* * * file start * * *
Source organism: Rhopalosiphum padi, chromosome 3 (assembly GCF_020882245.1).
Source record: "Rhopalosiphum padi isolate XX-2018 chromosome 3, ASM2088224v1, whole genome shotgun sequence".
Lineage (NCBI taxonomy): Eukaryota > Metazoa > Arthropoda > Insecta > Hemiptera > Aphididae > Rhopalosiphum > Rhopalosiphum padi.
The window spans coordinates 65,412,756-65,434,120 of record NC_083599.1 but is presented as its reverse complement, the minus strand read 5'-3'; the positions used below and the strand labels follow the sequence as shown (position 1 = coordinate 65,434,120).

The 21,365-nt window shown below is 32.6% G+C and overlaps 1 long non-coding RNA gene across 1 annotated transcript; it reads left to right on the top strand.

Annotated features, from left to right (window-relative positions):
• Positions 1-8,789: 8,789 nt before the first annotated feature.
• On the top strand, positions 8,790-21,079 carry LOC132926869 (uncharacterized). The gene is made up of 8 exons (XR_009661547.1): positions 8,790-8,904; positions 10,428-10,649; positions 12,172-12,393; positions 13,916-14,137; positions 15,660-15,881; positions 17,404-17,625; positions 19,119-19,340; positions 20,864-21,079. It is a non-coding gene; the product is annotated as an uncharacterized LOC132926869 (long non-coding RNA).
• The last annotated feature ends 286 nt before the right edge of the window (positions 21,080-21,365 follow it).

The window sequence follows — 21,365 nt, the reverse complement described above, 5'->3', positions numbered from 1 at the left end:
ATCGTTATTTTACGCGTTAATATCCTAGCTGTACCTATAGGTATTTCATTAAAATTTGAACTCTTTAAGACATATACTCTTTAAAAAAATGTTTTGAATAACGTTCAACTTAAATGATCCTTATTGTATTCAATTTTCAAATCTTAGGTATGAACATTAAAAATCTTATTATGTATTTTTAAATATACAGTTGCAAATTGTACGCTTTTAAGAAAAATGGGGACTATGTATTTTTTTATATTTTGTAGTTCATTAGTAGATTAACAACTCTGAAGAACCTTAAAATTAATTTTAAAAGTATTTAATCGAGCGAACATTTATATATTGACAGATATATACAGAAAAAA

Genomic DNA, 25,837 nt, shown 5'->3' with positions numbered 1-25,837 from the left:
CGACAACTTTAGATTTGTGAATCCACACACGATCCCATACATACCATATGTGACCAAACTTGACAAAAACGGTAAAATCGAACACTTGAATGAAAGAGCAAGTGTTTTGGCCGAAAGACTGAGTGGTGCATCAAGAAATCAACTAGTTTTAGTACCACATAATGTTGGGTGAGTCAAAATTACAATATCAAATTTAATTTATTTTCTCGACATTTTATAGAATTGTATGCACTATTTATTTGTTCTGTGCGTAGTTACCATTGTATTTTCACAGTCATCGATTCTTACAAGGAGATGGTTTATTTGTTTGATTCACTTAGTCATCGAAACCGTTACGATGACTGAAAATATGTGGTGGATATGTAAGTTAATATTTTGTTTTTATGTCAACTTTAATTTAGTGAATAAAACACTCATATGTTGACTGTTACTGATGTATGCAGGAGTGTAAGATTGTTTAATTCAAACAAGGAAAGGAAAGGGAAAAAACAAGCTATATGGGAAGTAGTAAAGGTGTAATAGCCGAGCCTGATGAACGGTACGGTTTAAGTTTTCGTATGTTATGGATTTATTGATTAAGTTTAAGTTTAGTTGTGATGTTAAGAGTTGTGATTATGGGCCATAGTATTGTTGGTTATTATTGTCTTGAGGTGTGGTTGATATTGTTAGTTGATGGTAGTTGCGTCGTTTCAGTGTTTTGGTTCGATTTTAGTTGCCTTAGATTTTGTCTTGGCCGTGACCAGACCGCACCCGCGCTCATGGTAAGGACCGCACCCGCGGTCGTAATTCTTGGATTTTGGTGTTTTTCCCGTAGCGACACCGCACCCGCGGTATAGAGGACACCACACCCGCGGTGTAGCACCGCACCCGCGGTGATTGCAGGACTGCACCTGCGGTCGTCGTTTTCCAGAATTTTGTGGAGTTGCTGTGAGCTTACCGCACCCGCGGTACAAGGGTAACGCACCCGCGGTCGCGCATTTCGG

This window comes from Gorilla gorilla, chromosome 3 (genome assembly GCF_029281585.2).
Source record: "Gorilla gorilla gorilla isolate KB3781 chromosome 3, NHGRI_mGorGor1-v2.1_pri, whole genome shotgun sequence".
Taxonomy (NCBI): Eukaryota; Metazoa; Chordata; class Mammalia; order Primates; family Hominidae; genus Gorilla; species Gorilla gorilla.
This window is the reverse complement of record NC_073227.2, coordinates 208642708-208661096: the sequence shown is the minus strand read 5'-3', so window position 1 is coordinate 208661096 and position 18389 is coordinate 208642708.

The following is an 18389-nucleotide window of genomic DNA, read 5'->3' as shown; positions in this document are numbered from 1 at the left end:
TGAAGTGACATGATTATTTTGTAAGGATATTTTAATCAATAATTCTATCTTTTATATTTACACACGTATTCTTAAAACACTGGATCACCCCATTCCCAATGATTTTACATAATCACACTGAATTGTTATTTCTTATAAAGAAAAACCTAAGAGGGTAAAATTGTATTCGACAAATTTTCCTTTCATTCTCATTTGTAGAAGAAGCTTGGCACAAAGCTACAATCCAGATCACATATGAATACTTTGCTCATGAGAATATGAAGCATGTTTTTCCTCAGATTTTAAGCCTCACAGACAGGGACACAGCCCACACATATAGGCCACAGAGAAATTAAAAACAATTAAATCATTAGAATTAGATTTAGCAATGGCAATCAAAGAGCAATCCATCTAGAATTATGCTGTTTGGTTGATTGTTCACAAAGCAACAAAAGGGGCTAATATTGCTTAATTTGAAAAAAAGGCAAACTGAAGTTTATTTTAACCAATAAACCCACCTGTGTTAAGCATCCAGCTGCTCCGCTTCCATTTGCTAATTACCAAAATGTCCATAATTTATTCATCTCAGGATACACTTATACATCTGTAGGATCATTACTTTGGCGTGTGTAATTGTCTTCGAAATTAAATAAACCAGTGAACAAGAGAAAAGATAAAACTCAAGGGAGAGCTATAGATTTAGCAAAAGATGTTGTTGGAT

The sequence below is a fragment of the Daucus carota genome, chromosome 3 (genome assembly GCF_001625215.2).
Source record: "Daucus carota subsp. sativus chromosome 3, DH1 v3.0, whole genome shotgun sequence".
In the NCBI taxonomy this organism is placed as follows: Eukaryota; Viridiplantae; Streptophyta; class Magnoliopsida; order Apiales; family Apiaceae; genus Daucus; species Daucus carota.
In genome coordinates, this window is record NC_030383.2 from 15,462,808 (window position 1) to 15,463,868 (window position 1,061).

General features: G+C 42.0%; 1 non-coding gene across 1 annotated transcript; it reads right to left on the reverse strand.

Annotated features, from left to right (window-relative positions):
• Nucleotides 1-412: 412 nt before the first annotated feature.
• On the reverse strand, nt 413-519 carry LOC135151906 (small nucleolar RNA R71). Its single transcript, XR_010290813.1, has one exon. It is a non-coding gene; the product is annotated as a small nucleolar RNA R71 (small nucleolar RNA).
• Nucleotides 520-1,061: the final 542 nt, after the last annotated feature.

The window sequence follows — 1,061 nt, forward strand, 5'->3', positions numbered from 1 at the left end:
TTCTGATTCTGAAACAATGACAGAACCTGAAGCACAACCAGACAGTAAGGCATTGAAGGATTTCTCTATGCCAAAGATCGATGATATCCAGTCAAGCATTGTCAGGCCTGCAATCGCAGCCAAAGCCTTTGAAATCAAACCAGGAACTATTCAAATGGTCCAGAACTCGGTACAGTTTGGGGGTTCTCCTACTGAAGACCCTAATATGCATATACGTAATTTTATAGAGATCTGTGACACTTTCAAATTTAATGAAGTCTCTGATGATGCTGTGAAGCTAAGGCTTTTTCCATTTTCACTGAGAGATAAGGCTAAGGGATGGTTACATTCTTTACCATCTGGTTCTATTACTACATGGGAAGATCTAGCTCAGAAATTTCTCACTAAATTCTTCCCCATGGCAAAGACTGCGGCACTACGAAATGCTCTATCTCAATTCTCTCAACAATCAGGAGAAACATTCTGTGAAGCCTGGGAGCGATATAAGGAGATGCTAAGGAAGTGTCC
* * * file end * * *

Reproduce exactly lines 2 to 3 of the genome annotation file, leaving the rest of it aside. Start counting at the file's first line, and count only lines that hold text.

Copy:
Source record: "Rhopalosiphum padi isolate XX-2018 chromosome 3, ASM2088224v1, whole genome shotgun sequence".
Lineage (NCBI taxonomy): Eukaryota > Metazoa > Arthropoda > Insecta > Hemiptera > Aphididae > Rhopalosiphum > Rhopalosiphum padi.